KIRKUK, Iraq, Aug 25, (Agencies): Iraqi Kurdish forces backed by air power retook three villages from jihadist militants northeast of Baghdad on Monday and also held off two assaults elsewhere, officials said. Militants led by the Islamic State (IS) group overran large chunks of Iraq in a lightning June offensive that swept security forces aside. But Iraqi federal forces and the autonomous Kurdish region’s peshmerga fighters are now fighting to regain ground from the militants on multiple fronts. On Monday, Kurdish forces backed by Iraqi air support retook three villages in the Jalawla area in Diyala province, as well as a main road used by jihadists to transport fighters and supplies, peshmerga members said.
Gateway “Jalawla is strategic because it is a gateway to Baghdad,” Shirko Merwais, a senior Kurdish political party official in nearby Khanaqin, told AFP. In the area, Iraqi aircraft are “carrying out air strikes and the peshmerga... are fighting on the ground,” he said, adding that “in the beginning, coordination between the peshmerga and the Iraqi government was poor, but now, after the danger posed by (IS) grew, it has become much better”. Further north, militants launched two assaults on the Shiite Turkmen-majority town of Tuz Khurmatu, late on Sunday and early Monday. Both attacks were beaten back by Kurdish forces supported by Iraqi aircraft, officials said. On Aug 8, the United States launched a campaign of air strikes against militants who were pushing back Kurdish troops and threatening Arbil, the capital of their northern region. Dozens of strikes have helped the Kurds regain ground, including an area called Qaraj, which they retook on Sunday. Despite calls from the government in Baghdad and other forces battling militants in the country, Washington has yet to expand the campaign outside northern Iraq. However, the United States has said that air operations against the jihadists in Syria may also be necessary.
Attacks Iraqi officials say a wave of attacks targeting commercial areas in and outside Baghdad has killed a total of 43 people. They say the deadliest of Monday’s bombings was carried out by a suicide bomber who blew up himself among Shiite worshippers who were leaving a mosque after noon prayers in the capital’s eastern New Baghdad area, killing at least 15 people and wounding 32 others. That was followed by backto- back car bombings in cities south of Baghdad. In Karbala, the explosion killed 12 civilians and wounded 31 others. In Hillah, two car bombs went off in separate areas, killing 11 people and wounding 26 others. Five others were also killed in two separate attacks in Baghdad. Medical officials confirmed the causality figures, speaking on condition of anonymity as they were not authorized to release information. Iraq’s prime minister-designate called on the country’s numerous Shiite militias and tribes to come under government control and stop acting independently on Monday, as violence across the country killed at least 43 people in areas where the Muslim sect dominates. The comments by Haider al-Abadi came at his first press conference since accepting the nomination to be Iraq’s next prime minister, underlining how he is attempting to address the worries of the country’s Sunnis, who say that Shiite militias are targeting them in religiouslymixed areas. He added that discussions between political rivals to form a new government were “constructive and positive.” “We will never allow any armed group to operate outside of the framework of the state,” al-Abadi told reporters at the presidential palace in Baghdad’s fortified Green Zone. “They all should be within the state framework and under the control of the security forces,” said al-Abadi. A number of Shiite militias have answered a call by influential Iraq-based Shiite cleric Grand Ayatollah Ali al- Sistani, and outgoing Prime Minister Nouri al-Maliki, to support the Iraqi military, after large divisions fled from Islamic State militants in the northern cities of Mosul and Tikrit. A number of Sunni tribes also oppose the militant group. Al-Abadi also expressed optimism that he will meet the Sept. 10 deadline to form a new government. “Several meetings and dialogues were held with the political blocs to form a unified vision for our governmental program, he said. “The negotiations were generally positive and constructive. I hope we will agree to form a unified vision for the governmental program in the next two days.”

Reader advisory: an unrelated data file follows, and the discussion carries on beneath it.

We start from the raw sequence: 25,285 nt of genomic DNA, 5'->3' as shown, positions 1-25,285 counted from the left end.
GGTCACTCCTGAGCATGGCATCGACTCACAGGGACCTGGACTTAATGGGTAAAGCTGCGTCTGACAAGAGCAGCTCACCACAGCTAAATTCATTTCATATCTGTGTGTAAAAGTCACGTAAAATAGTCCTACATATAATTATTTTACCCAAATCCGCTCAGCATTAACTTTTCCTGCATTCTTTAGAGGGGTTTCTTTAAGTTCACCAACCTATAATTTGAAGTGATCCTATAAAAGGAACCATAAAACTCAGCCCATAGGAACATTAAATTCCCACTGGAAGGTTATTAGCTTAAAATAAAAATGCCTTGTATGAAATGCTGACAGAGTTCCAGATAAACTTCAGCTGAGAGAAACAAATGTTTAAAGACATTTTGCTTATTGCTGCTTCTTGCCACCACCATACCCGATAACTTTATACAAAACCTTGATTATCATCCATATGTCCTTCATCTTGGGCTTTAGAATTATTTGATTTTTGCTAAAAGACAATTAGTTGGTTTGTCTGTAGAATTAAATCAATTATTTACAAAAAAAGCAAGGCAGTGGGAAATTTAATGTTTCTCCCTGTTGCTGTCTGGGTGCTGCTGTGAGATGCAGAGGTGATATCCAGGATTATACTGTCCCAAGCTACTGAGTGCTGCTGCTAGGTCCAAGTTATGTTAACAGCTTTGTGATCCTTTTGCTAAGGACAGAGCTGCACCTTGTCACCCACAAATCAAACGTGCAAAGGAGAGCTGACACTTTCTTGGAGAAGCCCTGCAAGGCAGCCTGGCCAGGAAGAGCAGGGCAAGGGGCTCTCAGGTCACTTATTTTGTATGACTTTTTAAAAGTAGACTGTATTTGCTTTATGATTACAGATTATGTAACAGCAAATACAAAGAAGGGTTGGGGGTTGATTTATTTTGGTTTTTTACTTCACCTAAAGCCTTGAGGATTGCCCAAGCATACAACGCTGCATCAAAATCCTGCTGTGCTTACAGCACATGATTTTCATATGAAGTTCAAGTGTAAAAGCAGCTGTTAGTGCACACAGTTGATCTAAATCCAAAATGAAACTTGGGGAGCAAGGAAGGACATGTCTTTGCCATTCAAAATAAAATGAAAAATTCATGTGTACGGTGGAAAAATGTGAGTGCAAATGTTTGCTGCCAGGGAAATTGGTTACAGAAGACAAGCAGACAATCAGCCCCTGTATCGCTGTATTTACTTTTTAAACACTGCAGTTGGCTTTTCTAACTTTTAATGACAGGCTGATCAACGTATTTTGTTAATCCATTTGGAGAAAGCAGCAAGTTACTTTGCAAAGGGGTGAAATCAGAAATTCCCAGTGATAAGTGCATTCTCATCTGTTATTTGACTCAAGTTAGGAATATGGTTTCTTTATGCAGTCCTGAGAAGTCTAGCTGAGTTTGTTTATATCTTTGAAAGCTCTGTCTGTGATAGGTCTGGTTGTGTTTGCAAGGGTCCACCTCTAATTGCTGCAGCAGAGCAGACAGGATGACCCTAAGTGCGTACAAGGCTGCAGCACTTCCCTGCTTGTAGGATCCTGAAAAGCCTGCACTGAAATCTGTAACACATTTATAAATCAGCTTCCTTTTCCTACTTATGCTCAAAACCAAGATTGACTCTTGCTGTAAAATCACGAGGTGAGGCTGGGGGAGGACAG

Rights United Nations human rights chief Navi Pillay on Monday condemned “appalling, widespread” crimes being committed by Islamic State forces in Iraq, including mass executions of prisoners and “ethnic and religious cleansing”. The persecution of entire communities and systematic violations by the al-Qaeda offshoot, documented by UN human rights investigators, would amount to crimes against humanity and war crimes under international law, she said in a statement. “Grave, horrific human rights violations are being committed daily by ISIL and associated armed groups,” Pillay said, citing targeted killings, forced conversions, abductions, slavery, sex crimes, forced recruitment and destruction of places of worship. “They are systematically targeting men, women and children based on their ethnic, religious or sectarian affiliation and are ruthlessly carrying out widespread ethnic and religious cleansing in the areas under their control.” Christians, Yazidis and Turkmen were among the minorities targeted by the Sunni militant group, which has forced people to convert to their strict form of Sharia law, she said. Islamic State insurgents have captured a third of Iraq with little resistance and declared a caliphate in the areas of Iraq and Syria it controls. It has drawn the first American air strikes in Iraq since the end of the occupation in 2011. Last week Islamic State released a video showing one of its fighters beheading the US journalist James Foley, kidnapped in Syria in 2012. Their wealth and military might represent a major threat to the United States that may surpass that once posed by al-Qaeda, the US military says. Some 1.2 million people have fled fighting and ISIL’s advance in Iraq this year, the UN refugee agency says. The al-Qaeda splinter group seized control of the city of Mosul on June 10, in a spectacular show of strength against the Shi’ite-led Baghdad government. ISIL loaded 1,000 to 1,500 prisoners from Badush prison in Mosul onto trucks and took them to a vacant area for screening, Pillay said. Sunni inmates were taken away again on the trucks. “ISIL gunmen then yelled insults at the remaining prisoners, lined them up in four rows, ordered them to kneel and opened fire,” she said.